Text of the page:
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NINA opens Centre for Biodiversity Genetics
25. October 2022

DNA analyses are becoming an increasingly important method in research and nature management. To meet an increased demand from government and industry, the Norwegian Institute for Nature Research (NINA) today opened NINAGEN, a national centre for conservation and biodiversity genetics in Trondheim.

Welcome to Emma Jane Critchley
25. October 2022

We are delighted to welcome Emma Jane Critchley to the MARCIS project!

Are storms killing seabirds?
21. October 2022

Using a comprehensive set of tracking data from five seabird species in the North Atlantic and a model for estimating energy consumption, researchers have investigated how severe winter storms may impact the seabird community and eventually lead to seabird mass mortality.

Welcome to Lila Buckingham
12. September 2022

We are delighted to welcome Lila Buckingham to the MARCIS project, who started her postdoc at NINA on 1 September

Lost at sea? Where do seabirds go outside of the breeding season?
16. August 2022

Have you ever visited a seabird colony in autumn or winter? Compared to the hustle-bustle during spring and summer, it is very quiet then. No sign of guillemots, kittiwakes and Co., only empty nests remain. Where do all these seabirds go after they have raised their young?

Out of sight, but not out of mind: GPS-tracking of seabirds during the breeding season
15. July 2022

In the MARCIS project we want to understand how seabirds are affected by human stressors in marine areas. To do so, we need to know where they are and how they use their habitat. Since seabirds spend the majority of their life far out at sea, this is no easy task.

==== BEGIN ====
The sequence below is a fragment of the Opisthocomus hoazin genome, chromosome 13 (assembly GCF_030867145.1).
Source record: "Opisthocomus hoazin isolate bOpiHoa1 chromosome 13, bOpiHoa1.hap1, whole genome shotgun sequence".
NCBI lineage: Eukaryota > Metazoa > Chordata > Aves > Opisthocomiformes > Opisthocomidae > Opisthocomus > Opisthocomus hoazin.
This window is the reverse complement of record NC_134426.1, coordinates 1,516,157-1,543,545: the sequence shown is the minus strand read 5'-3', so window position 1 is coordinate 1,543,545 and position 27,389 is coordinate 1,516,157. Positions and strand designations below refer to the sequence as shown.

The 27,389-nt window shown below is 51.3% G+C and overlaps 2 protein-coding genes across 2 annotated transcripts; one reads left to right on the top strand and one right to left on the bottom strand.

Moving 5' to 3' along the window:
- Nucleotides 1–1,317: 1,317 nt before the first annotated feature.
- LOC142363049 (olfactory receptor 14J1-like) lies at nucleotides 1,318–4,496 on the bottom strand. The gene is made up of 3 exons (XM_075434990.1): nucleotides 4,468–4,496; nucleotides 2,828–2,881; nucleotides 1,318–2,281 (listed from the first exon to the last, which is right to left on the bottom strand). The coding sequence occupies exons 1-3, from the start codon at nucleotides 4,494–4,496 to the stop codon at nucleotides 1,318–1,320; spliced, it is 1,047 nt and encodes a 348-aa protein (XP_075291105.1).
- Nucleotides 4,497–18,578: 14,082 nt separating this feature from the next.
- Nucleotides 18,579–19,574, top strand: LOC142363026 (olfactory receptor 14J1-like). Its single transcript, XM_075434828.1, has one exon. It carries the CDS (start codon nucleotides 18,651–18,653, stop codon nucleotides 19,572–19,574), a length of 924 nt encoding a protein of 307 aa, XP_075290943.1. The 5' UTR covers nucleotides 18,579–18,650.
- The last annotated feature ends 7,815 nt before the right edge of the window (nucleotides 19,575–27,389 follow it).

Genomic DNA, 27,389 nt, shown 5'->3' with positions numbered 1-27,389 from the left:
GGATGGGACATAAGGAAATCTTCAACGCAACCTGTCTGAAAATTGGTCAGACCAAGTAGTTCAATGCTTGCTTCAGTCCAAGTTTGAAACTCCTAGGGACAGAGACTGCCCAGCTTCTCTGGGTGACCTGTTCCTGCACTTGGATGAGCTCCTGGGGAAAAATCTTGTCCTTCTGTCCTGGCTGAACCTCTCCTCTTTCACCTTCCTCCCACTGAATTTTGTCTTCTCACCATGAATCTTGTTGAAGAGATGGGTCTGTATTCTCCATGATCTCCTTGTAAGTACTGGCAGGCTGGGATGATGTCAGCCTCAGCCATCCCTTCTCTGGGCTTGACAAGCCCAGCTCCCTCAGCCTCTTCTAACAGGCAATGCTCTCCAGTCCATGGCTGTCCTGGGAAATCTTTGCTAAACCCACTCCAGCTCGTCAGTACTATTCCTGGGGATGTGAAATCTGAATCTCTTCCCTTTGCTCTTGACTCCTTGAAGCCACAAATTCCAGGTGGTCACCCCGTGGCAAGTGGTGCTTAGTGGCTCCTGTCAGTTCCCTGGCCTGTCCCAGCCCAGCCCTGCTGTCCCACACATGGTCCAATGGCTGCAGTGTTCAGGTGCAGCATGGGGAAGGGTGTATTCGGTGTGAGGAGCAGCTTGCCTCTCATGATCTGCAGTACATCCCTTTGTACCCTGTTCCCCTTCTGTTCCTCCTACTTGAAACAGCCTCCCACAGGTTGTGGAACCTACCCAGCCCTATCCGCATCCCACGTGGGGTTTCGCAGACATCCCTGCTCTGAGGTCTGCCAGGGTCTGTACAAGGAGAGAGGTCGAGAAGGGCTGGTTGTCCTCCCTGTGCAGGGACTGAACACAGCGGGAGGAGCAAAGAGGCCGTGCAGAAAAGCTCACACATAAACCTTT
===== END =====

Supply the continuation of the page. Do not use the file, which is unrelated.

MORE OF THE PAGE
Funding for research on coastal and offshore wind energy and wildlife
1. July 2022

Two new research projects will investigate the impacts of large-scale development of wind energy along the coast and offshore on migrating birds and marine life.

Field report from Hornøya
14. June 2022

How bird-ringing can be used to determine lethal effects of marine stressors.

How to predict the foraging habitat of European shags
18. May 2022

Human activity in the coastal zone is increasing worldwide, including Norway. Aquaculture, kelp harvesting, fisheries, increasing boat and ship traffic present sources of disturbance and pose a variety of potential threats to seabirds.

Changes in ocean temperatures contribute to a puffin population decline
16. February 2022

By using a more than 100-year-old record of a puffin Fratercula arctica chick harvest on Iceland, researchers have found a relationship between ocean temperatures and production of puffin chicks.

Chase the sun or catch prey in twilight?
26. January 2022

How do seabirds find enough food to survive the darkness of winter? In a study on colonies in Great Britain, Iceland and Norway, researchers used geolocators to reveal that European shags adopt various strategies to handle the winter darkness.

Well managed protected areas assist waterbirds on the move
25. January 2022

In response to a warming climate, many species are shifting their range norhtwards. Protected areas play an important role in helping bird species to adjust - if the sites follow a clear management plan.
 

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